In contrast, TGFβ-stimulated migration of ErbB2-positive human SKBr3 breast cancer cells is independent of LPP (supplementary material Fig. S3A,B). SKBr3 cells are non-invasive, either in the basal state or following TGFβ stimulation, precluding us from examining a role for LPP in this context (data not shown). Interestingly, SKBr3 cells do not undergo a TGFβ stimulated EMT as assessed by comparable expression levels of epithelial markers (claudin-3, occludin) and mesenchymal markers (snail, vimentin) before and after TGFβ treatment (supplementary material Fig. S3C). SKBr3 cells harbor a deletion of E-cadherin (Pierceall et al., 1995), which precludes assessment of this epithelial marker in response to TGFβ stimulation. TGFβ failed to induce a growth arrest response in SKBr3 cells (supplementary material Fig. S3D). Despite these negative results, TGFβ stimulation of these cells resulted in Smad2 phosphorylation, revealing that SKBr3 cells are indeed responsive to TGFβ treatment (supplementary material Fig. S3E). These data indicate that LPP-mediated migration and invasion of breast cancer cells requires increased cellular plasticity and the acquisition of a mesenchymal phenotype in response to TGFβ.
TGFβ induces LPP localization to focal adhesions in breast cancer cells, which requires signaling from the ErbB2 receptor
LPP is known to localize to focal adhesions in smooth muscle cells where it promotes the migratory properties of these mesenchymally derived cells (Gorenne et al., 2003; Grunewald et al., 2009; Majesky, 2006; Petit et al., 2003; Vervenne et al., 2008). Therefore, we examined the sub-cellular localization of LPP in breast tumor explants expressing activated ErbB2 [NMuMG-ErbB2(NT)] or an attenuated ErbB2 receptor, which lacks the C-terminal autophosphorylation sites [NMuMG-ErbB2(NYPD)]. Our previous work has demonstrated that the C-terminal autophosphorylation sites of ErbB2 are required for TGFβ to increase breast cancer cell migration and invasion (Northey et al., 2008). Interestingly, following TGFβ treatment, LPP localization increased to include ∼95% of vinculin-positive focal adhesions in NMuMG-ErbB2(NT) cells (Fig. 2A; Table 1). In contrast, LPP localization to vinculin-positive focal adhesions decreased (both percentage colocalization and staining intensity) in TGFβ-stimulated NMuMG-ErbB2(NYPD) cells (Fig. 2B; Table 1). Moreover, TGFβ stimulation also resulted in the localization of LPP to focal adhesions in the HCC1954 (Fig. 2C; Table 1) and NIC (data not shown) breast cancer cell models, which correlates with the ability of TGFβ to enhance the migratory and invasive phenotypes of these cells. The requirement of ErbB2-mediated signaling for TGFβ-induced localization to focal adhesions is reinforced by the observation that LPP fails to relocalize to focal adhesions following TGFβ treatment of parental NMuMG cells that lack ErbB2 expression (supplementary material Fig. S4). These data suggest that increased localization of LPP to focal adhesions following TGFβ treatment requires proper signaling downstream of ErbB2 and contributes to TGFβ-induced increases in migration and invasion.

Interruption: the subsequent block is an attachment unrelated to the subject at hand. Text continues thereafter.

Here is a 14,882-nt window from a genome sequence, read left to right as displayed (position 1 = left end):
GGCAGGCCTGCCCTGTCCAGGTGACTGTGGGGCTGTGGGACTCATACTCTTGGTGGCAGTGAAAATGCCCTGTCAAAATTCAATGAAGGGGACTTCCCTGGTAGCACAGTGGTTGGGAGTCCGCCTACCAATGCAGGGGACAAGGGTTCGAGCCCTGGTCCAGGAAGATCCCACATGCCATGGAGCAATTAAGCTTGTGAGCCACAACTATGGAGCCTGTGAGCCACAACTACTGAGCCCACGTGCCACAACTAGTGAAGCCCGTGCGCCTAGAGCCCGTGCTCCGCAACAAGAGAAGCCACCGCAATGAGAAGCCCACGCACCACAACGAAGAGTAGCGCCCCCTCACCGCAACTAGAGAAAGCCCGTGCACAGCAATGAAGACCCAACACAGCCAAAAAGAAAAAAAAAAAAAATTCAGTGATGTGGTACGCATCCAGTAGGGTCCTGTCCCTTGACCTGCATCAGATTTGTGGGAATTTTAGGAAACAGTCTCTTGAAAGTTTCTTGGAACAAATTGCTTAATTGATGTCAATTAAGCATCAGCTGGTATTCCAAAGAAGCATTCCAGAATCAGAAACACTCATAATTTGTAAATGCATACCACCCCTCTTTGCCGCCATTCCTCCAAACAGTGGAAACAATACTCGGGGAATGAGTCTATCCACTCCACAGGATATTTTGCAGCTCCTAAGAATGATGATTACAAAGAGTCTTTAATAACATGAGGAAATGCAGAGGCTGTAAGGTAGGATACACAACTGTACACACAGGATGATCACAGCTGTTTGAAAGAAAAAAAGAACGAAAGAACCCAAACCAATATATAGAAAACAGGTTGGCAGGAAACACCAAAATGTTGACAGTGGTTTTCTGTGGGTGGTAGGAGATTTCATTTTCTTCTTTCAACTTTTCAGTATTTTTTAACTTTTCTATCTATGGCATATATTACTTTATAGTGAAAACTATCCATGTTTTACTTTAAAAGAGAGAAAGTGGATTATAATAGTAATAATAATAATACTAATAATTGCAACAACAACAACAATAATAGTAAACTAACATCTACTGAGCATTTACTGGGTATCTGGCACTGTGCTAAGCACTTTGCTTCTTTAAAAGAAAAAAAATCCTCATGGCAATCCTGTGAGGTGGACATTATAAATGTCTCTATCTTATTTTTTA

The percentage colocalization of LPP and vinculin was calculated by creating a binary mask of vinculin-positive adhesions using Integrated Morphometry Analysis (IMA). The mask was then applied to determine the number of vinculin adhesions that also contain LPP-positive staining.
The signal intensity of LPP relative to vinculin was calculated by isolating LPP adhesions that colocalized to vinculin adhesions. The average total intensity of LPP and vinculin adhesions was measured. The intensity ratio was obtained by dividing the average total intensity of LPP adhesions by the average total intensity of vinculin adhesions. The total number of objects quantified for each cell line is as follows: NT−β = 1170, NT+β = 1440, NYPD−β = 1505, NYPD+β = 1625, HCC1954−β = 2139, HCC1954+β = 3671.